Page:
Anti-Tax Avoidance Provisions applied in Cyprus

On the 25th of April 2019, following provisions of the EU Anti-Tax Avoidance Directive of July 2016, the Cyprus law introduced measures against tax avoidance methods that negatively affect the internal markets functioning. These measures are known as Anti-Tax Avoidance Directives – ATAD. In July 2020, the Official Gazette of Cyprus published the law implementing the remaining ATAD I provisions as well as those of the ATAD II.  This concluded and ensured that Cyprus law is fully in line with the EU anti-tax avoidance regulatory framework. See below the four directives that were established of the years:

  1. Interest Limitation Rule (applicable from 01/01/2019):

This directive was introduced with the intention to prevent group companies from providing finance from their subsidiaries in low jurisdiction countries to companies that are based in high jurisdiction countries. As per this rule, any exceeding borrowing costs (EBC) will be deducted in the tax year in which incurred, only up to 30% of the taxable earnings before interest, tax, depreciation and additions (EBITDA). EBC is defined as net interest expense. Losses brought forward are not taken into account when calculating taxable earnings as well as any income that is not taxable. Interest limitation rule is applicable to both related and unrelated companies.

When a company is part of a Cyprus group, then the interest limitation rules will apply on the group as a whole, including permanent establishments in Cyprus. While if a company is not a member of a Cyprus group, then the rules will apply on the company itself.

Law states that any exceeding borrowing costs above €3,000,000 per tax year are not subject to limitation.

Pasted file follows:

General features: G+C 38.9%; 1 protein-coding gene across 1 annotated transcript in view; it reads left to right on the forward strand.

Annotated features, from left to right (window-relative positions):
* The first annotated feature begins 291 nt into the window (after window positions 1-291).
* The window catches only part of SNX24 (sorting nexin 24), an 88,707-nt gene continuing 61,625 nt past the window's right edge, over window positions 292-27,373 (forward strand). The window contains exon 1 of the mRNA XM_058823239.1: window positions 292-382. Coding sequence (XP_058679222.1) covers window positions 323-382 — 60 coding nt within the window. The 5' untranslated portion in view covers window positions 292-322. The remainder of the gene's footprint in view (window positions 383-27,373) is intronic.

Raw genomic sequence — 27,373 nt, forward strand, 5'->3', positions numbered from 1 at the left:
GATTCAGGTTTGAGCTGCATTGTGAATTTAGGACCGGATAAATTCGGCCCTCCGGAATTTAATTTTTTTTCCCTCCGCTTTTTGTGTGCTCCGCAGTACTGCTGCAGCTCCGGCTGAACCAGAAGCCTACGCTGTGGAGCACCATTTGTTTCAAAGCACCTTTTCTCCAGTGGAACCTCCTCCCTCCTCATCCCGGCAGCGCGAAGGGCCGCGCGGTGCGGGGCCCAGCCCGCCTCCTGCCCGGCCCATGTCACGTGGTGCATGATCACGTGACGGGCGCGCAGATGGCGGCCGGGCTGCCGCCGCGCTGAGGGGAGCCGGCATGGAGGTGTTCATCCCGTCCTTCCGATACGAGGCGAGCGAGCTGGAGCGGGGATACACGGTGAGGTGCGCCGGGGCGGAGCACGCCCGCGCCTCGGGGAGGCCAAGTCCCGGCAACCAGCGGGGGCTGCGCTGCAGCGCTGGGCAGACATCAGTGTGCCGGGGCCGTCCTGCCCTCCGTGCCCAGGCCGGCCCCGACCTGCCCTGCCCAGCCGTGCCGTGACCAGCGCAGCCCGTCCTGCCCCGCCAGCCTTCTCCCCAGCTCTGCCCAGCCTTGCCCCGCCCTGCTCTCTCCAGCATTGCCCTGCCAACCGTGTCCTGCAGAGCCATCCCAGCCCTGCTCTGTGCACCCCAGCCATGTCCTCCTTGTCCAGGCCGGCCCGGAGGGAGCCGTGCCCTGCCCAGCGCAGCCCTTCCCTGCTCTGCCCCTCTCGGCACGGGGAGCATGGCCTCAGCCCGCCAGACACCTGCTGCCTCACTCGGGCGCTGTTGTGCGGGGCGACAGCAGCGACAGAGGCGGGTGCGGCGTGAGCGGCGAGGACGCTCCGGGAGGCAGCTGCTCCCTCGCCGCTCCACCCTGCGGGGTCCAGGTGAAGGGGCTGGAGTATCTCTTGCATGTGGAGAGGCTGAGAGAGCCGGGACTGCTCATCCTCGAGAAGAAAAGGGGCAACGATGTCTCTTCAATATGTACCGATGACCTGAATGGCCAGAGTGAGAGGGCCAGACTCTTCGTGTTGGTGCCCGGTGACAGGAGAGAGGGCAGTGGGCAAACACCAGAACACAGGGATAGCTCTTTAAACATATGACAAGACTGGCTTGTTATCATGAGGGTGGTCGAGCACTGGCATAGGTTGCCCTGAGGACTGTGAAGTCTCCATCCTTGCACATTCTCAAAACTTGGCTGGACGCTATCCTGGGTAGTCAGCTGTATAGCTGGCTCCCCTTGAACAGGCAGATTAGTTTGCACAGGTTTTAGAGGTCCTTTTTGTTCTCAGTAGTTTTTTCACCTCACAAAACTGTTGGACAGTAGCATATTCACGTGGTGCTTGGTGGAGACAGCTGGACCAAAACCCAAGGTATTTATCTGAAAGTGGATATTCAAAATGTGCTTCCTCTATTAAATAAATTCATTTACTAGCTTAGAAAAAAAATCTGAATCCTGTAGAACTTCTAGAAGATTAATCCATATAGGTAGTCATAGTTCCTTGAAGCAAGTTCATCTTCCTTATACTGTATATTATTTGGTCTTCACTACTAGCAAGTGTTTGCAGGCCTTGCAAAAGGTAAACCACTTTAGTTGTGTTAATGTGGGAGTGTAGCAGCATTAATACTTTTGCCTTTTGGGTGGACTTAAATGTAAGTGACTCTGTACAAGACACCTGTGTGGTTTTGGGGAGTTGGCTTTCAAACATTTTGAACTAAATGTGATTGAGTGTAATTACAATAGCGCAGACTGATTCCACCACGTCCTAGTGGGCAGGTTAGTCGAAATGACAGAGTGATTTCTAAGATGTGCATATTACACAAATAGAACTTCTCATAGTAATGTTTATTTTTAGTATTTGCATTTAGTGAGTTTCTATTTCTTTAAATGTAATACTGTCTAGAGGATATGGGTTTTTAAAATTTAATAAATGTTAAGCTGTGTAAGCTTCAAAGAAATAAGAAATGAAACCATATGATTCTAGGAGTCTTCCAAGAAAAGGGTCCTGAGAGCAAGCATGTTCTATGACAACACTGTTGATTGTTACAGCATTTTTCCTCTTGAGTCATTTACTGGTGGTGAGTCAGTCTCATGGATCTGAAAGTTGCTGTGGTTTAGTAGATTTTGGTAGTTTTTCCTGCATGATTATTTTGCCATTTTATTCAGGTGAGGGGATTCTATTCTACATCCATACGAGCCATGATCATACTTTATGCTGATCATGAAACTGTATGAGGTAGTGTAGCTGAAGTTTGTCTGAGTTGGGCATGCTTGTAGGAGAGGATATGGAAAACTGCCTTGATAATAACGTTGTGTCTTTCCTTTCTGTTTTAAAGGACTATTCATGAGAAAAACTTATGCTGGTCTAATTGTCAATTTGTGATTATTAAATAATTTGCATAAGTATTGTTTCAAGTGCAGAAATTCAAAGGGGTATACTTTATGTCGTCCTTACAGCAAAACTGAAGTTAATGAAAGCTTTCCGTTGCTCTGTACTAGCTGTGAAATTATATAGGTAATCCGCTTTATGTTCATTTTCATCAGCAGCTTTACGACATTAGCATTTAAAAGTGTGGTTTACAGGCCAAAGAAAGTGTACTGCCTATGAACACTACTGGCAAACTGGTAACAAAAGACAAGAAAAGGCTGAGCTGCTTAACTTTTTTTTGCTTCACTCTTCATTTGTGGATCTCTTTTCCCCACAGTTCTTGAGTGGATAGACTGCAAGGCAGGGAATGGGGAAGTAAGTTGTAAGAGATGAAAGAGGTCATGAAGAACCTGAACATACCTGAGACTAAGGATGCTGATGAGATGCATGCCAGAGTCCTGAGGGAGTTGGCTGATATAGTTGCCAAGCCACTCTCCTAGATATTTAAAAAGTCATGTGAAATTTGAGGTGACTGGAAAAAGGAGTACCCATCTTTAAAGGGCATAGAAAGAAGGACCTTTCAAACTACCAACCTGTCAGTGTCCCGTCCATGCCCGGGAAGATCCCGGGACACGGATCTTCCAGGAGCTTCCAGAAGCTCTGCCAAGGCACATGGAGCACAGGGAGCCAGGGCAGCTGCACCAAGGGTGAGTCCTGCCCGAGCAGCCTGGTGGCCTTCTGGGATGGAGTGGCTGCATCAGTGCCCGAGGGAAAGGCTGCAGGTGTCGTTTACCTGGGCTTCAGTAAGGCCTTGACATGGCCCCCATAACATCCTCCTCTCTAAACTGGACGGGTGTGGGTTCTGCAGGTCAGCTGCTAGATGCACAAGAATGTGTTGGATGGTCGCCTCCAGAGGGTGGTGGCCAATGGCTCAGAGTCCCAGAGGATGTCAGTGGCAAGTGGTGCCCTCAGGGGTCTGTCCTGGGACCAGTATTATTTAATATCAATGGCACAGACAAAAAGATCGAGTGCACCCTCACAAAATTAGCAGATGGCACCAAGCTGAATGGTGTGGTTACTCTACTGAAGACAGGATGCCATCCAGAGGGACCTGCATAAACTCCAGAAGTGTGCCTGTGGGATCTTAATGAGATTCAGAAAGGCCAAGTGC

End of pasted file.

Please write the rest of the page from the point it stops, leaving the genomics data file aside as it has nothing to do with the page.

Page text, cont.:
There are also exceptions in regards to the interest limitation rule. Exemptions are listed below:

  • Standalone companies (companies with no associates, not members of a group, no permanent establishments);
  • Financial Undertakings (banks, investment funds, pension funds etc.);
  • Loans that were used to fund long-term public infrastructure projects;
  • To companies with exceeding borrowing costs below €3,000,000;

There is also a maximum when it comes to the amount that can be claimed. Maximum is the higher of the actual amount of exceeding borrowing costs if below €3,000,000 and 30% of EBITDA.

If a company during its current tax period has unused exceeding borrowing costs and interest capacity that are not deductible, then this can be carried forward for the following five years.

  • Controlled Foreign Company (CFC) rule (applicable from 01/01/2019):

Income from subsidiaries or a permanent establishment, that are normally not subject or are exempt from Cyprus tax, may be taxed in Cyprus if conditions of the CFC rule are met. If conditions are met and income arises from non-genuine arrangements, then such income from a low-taxed controlled foreign company is transferred to its controlled parent company. Any tax that has been paid in another country on the income from the controlled foreign company or from the permanent establishment will be credited against the tax payable in Cyprus.

A Cyprus Controlling Entity must recognise to its taxable income, the profits of the CFC, assuming the below conditions are met:

  • CFC has profits that have not been distributed to the extent that such profits would have been taxable in Cyprus;
  • The arrangements between the Controlling Entity and the CFC are not genuine and have been placed for the purpose of a tax advantage;
  • The Controlling Cypriot Entity follows the operations of a significant individual, which operations contribute to the generation of income of the CFC;

The CFC rule does not apply to non-Cyprus tax resident companies if a CFC has either:

  • Accounting profits that do not exceed €750,000 and non-trading income which do not exceed €75,000; or
  • Accounting profits that do not exceed 10% of its operating costs for the tax year;
  • General Anti-Abuse rule:

This rule has been imposed to ensure that when calculating tax liabilities of a company, an arrangement or a series of arrangements that have been performed are that are non-genuine should be ignored. Non-genuine arrangements are defined as any arrangement that takes place that has no economic or commercial purpose.